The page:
What’s the saddest statistic of the political season? Here’s one contender: a Google search for the phrase “Obama ISIS buck pass” yields about 478,000 results.
That’s what happens when a president makes comments like the ones Barack Obama made during an interview on “60 Minutes.” There, he haplessly explained that Jim Clapper, director of national intelligence, acknowledged he’d underestimated how quickly ISIS could rise to threaten the Mideast.
True enough – but also misleading, and another unforced error for our clearly beleaguered president. Mr. Obama should have recognized that he had opened himself up to legitimate charges of buck passing.
But instead of facing the music – as John F. Kennedy did in the wake of the failed Bay of Pigs invasion in 1961 – Mr. Obama all but hid behind his new press secretary, Josh Earnest.
“Everybody,” Mr. Earnest had to tell reporters, blew it on ISIS. But only the president, he went on, is “the one who takes responsibility for ensuring that we have the kinds of policies in place that are required to protect our interests around the globe.”
If only President Obama actually bothered to act like it. At the National Journal, Josh Kraushaar draws the only possible conclusion – that the ISIS flub is proof positive of a characteristic pattern of conduct. From Benghazi to Obamacare to the IRS and VA scandals, says Kraushaar, this president’s “time-tested strategy” is straightforward: “Claim he’s in the dark about his own administration’s activities, blame the mess on subordinates, and hope that with the passage of time, all will be forgotten.”
Not this time. The American people may be too harried and busy to wake up every morning upset about the foibles of our federal bureaucracies. But when they are forced to pay attention to foreign affairs, they want a good reason why. And, in the case of ISIS, the answer is deeply dissatisfying: The president was asleep at the switch.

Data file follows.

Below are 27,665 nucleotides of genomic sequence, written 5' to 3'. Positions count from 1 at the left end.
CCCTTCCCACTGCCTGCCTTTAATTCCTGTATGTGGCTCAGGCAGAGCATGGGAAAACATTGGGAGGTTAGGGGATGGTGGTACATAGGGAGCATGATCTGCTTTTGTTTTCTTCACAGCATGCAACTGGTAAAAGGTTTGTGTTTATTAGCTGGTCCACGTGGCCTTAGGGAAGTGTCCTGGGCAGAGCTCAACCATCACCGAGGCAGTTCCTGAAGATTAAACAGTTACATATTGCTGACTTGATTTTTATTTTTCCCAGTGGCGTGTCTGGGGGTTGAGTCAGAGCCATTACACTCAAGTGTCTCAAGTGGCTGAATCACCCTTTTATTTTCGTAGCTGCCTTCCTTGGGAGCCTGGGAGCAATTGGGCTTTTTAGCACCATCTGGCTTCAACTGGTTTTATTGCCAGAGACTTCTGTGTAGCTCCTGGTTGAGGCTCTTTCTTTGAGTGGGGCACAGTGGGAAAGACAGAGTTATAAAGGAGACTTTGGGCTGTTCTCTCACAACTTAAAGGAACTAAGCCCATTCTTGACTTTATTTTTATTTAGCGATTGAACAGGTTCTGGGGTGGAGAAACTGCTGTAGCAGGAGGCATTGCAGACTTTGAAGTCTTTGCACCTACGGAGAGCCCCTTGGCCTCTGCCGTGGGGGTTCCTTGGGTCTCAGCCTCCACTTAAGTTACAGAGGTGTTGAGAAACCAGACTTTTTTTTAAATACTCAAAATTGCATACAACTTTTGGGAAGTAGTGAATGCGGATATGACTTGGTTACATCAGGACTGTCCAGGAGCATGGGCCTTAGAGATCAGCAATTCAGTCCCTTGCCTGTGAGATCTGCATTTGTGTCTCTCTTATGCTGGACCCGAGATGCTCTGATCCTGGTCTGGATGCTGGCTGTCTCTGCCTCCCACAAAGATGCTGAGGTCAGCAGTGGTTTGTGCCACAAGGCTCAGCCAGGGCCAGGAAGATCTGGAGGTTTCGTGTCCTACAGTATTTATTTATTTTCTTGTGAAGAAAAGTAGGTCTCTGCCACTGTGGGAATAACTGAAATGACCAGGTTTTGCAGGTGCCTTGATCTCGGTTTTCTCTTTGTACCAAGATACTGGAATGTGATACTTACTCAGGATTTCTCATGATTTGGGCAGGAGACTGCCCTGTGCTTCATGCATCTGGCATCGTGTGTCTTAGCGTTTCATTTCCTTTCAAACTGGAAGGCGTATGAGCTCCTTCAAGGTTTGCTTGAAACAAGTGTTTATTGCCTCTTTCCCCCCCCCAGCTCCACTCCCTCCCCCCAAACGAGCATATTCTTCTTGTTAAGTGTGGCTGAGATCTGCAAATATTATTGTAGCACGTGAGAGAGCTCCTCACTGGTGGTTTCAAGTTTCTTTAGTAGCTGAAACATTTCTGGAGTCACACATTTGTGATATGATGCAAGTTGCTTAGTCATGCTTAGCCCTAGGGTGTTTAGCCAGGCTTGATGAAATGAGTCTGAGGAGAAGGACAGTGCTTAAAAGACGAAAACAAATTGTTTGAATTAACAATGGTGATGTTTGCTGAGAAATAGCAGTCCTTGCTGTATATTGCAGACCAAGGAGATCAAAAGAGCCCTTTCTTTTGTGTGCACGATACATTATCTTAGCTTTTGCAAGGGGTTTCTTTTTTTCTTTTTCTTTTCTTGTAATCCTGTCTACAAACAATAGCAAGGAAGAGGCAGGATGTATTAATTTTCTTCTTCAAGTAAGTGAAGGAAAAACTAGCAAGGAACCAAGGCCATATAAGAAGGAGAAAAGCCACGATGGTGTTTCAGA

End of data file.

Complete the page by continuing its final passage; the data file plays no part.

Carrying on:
Of course, there’s another explanation. Rather than falling prey to laziness or negligence, President Obama may have been too busy doing something else. In fact, the evidence is strong that another set of priorities has taken its toll on his ability to function as a competent chief executive.
Many have noted the rise of crony capitalism during Obama’s tenure. Few have pinned the blame on Mr. Obama’s own preferred style of patronage politics, wherein governance is a matter of doling out favors, subsidies, advantages and access to privileged friends and pliant underlings. That in itself is a full-time job – one that consistently requires a chief executive to take his eye off the ball.
George W. Bush’s neoconservative inner circle was once derided as a bunch of “Mayberry Machiavellis.” Barack Obama’s administration presents us with the portrait of Machiavellianism, Chicago-style. Both too casual and too corrupt, Mr. Obama has proven far more interested in fiddling with the levers of power than in steering the ship of state.